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In 2017-18, less than one out of every two fifth graders at Jones Elementary School was proficient in science.
After summer school, the percentage had risen slightly to 50.4% proficient.
A year later, the school’s fifth grade science scores had leapt to 81% after summer school.
Jones led all elementary schools with the highest gains in Wilson County.
Fifth grade science increased 9.4% to 79.7% proficient among all 14 elementary schools in the district, which was one of the highlights in accountability scores the N.C. Department of Public Instruction released Sept. 4.
“I think that the gains were made primarily through the focus of the teacher, making sure that they understood the curriculum, they could unpack the standards and then turn around and teach those standards in a way the students could understand the standards and then could apply them,” said Jones Elementary School Principal Liz Jenkins.
Jenkins said science became relevant to them.
“That’s one of the main reasons why we had such good growth,” she said.
Jenkins also pointed to the work of science teachers Jeremy Kirby and Kristin Lamond.
Lamond taught one science class and Kirby, a first-year-teacher, taught four classes. Kirby is now teaching all science classes this year, with Lamond as his mentor.
“Jeremy Kirby is a phenomenal teacher,” Jenkins said. “He eats, breathes, lives science.”
“One of the reasons you are going to see those science scores jump is because of collaboration,” Jenkins said. “He does a lot with 21st-century skills, getting children to talk. It’s more about the collaborative efforts that the children are working together on. They solve these problems that they come up with together and it is very teacher-centered.”
Kirby said his students started the year with less than average scores, below where they needed to be.
“We didn’t let that discourage us,” Kirby said. “We just kept pushing students forward and we did as much encouragement as possible to show them where their capabilities were and even though we are starting at this place, our goal is still going to be 80% or higher, and we never let that goal drop down below.”
“Even when students were frustrated, even if they were not feeling good that day, even in the midst of Florence messing up our school days, we kept pushing forward,” Kirby said. “Making sure that students are uplifted and encouraged to learn sets the precedent for actually giving them the material and then studying the vocabulary and progressing academically. They have to be engaged before you can even start the instruction.”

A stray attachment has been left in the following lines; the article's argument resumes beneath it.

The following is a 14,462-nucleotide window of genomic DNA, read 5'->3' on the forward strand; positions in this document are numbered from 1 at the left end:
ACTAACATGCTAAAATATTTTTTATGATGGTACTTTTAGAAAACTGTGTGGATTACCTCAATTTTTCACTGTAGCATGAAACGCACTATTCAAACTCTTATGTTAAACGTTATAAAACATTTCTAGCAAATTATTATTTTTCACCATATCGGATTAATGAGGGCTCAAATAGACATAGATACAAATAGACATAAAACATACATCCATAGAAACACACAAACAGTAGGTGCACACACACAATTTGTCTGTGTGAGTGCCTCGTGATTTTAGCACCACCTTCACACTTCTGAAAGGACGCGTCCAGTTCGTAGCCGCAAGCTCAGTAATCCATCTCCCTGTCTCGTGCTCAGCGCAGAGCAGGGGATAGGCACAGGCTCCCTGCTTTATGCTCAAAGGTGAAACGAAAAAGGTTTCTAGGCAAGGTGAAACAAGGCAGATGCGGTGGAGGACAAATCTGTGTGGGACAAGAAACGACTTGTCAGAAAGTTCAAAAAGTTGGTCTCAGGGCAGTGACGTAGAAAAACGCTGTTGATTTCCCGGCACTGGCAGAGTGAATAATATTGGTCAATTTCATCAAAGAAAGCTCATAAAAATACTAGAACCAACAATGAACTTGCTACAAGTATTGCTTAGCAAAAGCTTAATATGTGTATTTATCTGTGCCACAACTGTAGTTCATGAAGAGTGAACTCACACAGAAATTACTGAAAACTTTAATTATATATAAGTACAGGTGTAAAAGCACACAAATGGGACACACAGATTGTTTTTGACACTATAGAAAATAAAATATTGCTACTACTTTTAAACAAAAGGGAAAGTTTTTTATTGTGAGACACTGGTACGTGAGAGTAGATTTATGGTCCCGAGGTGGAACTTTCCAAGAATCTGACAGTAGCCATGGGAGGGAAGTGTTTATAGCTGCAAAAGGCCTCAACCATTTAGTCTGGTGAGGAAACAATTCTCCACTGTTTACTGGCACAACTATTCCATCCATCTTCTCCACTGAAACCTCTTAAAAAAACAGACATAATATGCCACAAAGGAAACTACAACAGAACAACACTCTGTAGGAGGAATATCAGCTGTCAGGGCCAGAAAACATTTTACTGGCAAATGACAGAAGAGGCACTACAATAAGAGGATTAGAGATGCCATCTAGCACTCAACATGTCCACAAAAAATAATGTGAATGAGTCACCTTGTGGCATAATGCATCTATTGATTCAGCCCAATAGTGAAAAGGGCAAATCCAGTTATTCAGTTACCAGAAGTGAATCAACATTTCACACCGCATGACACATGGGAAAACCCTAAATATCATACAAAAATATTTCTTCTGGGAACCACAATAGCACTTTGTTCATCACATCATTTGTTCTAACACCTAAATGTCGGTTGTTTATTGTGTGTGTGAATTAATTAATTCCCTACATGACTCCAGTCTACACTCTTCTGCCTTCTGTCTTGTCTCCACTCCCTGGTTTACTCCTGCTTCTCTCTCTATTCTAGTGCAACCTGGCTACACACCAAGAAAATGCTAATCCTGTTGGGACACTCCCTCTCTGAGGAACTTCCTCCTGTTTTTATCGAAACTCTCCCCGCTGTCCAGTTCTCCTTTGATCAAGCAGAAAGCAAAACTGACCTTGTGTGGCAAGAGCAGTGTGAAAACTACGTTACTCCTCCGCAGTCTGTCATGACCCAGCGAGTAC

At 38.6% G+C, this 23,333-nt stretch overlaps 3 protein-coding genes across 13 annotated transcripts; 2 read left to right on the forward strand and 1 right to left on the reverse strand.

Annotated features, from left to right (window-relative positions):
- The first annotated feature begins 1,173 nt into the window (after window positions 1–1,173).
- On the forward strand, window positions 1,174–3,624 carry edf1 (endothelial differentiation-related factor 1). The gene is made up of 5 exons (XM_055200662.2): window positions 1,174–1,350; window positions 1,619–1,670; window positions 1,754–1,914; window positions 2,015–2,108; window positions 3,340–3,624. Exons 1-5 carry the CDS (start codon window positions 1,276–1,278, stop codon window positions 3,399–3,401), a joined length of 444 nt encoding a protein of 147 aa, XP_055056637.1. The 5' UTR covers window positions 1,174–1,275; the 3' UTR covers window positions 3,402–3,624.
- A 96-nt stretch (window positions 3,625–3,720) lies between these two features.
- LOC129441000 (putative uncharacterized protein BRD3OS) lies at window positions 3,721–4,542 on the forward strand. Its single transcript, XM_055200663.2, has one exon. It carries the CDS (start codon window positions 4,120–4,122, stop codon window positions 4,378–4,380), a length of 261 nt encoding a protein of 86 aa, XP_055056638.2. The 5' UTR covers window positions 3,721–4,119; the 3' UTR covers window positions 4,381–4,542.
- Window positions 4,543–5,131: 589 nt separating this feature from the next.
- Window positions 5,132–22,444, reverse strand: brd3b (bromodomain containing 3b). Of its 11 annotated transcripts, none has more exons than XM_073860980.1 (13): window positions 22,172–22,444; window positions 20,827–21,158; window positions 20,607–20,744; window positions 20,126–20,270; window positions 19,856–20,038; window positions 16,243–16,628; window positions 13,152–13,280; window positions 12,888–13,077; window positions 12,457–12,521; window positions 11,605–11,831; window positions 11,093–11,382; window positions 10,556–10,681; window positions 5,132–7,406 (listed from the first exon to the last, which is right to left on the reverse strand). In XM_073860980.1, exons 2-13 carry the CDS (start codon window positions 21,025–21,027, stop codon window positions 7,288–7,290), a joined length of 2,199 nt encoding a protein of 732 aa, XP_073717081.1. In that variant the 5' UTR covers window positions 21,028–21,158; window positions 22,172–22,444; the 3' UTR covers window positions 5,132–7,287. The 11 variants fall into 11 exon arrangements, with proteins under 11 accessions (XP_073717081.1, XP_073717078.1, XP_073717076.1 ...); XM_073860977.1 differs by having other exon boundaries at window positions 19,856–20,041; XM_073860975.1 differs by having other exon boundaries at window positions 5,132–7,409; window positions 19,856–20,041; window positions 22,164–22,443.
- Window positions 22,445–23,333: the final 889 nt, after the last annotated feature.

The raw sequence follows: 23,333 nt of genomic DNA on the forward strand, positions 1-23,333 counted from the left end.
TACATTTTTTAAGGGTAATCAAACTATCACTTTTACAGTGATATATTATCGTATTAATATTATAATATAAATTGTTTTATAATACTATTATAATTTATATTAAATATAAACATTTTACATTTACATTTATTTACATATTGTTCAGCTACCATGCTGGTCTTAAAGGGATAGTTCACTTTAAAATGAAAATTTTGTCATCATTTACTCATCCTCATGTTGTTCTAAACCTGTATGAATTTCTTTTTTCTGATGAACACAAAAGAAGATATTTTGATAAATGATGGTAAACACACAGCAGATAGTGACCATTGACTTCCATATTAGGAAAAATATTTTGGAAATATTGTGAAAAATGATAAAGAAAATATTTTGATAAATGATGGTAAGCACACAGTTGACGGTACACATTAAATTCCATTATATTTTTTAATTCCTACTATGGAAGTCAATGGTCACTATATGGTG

There is not yet a new science, technology engineering and math lab at Jones Elementary School with gadgetry to entice student interest.
Instead, Kirby got to know his students and used their interest in the popular video game Fortnite as a catalyst for learning.
“Even if it is an animated version, you can still see some of the scientific elements in some of the video games that they play or some of the sports that they play,” Kirby said. “So during football season, we were talking about forces in motion. We used some of those illustrations in class. Being able to relate to their own experiences will triumph over any lack of actually technology that you may have.”
OTHER DISTRICT HIGHLIGHTS
During the Wilson County Board of Education’s Sept. 16 meeting, Superintendent Lane Mills highlighted several bright spots from the performance data.
Wilson County Schools increased overall grade level proficiency 9.8% over the last three years.
“That represents the biggest gain in the entire state,” Mills said. “We are holding our own and moving up.”
WCS moved up in North Carolina rankings to 58th among the state’s 115 school districts.
Wilson County was ranked 90th in 2016 with a 47.4 grade level proficiency, 89th in 2017 with a 48.5 GLP and 59th in 2018 with a 57.6 GLP.
After summer testing, the district added 567 students to the list with proficient scores.
WCS has school performance grades of A,B or C in 80% of its schools. The district reduced the number of schools with D or F grades to five. In 2016, 13 schools had Ds or Fs.
End-of-grade and end-of-course proficiency for the district overall was down by 0.4%, however, if N.C. Math 3 scores are removed, the district is up 0.3%.
End-of-grade reading scores increased 0.4% in proficiency, while EOG math decreased 1% in proficiency.
End-of-course scores increased 3.4%in proficiency, which includes English 2, Math 1 and biology.
The number of schools with overall proficiency above 60% rose from 11 schools in 2017-19 to 12 schools in 2018-19.
In 2017-18, 16 of the district’s 26 schools increased overall proficiency, while last year, 19 schools had increased proficiency.
Some 16 of the district’s 26 schools met or exceeded Education Value-Added Assessment System growth, with nine schools exceeding growth.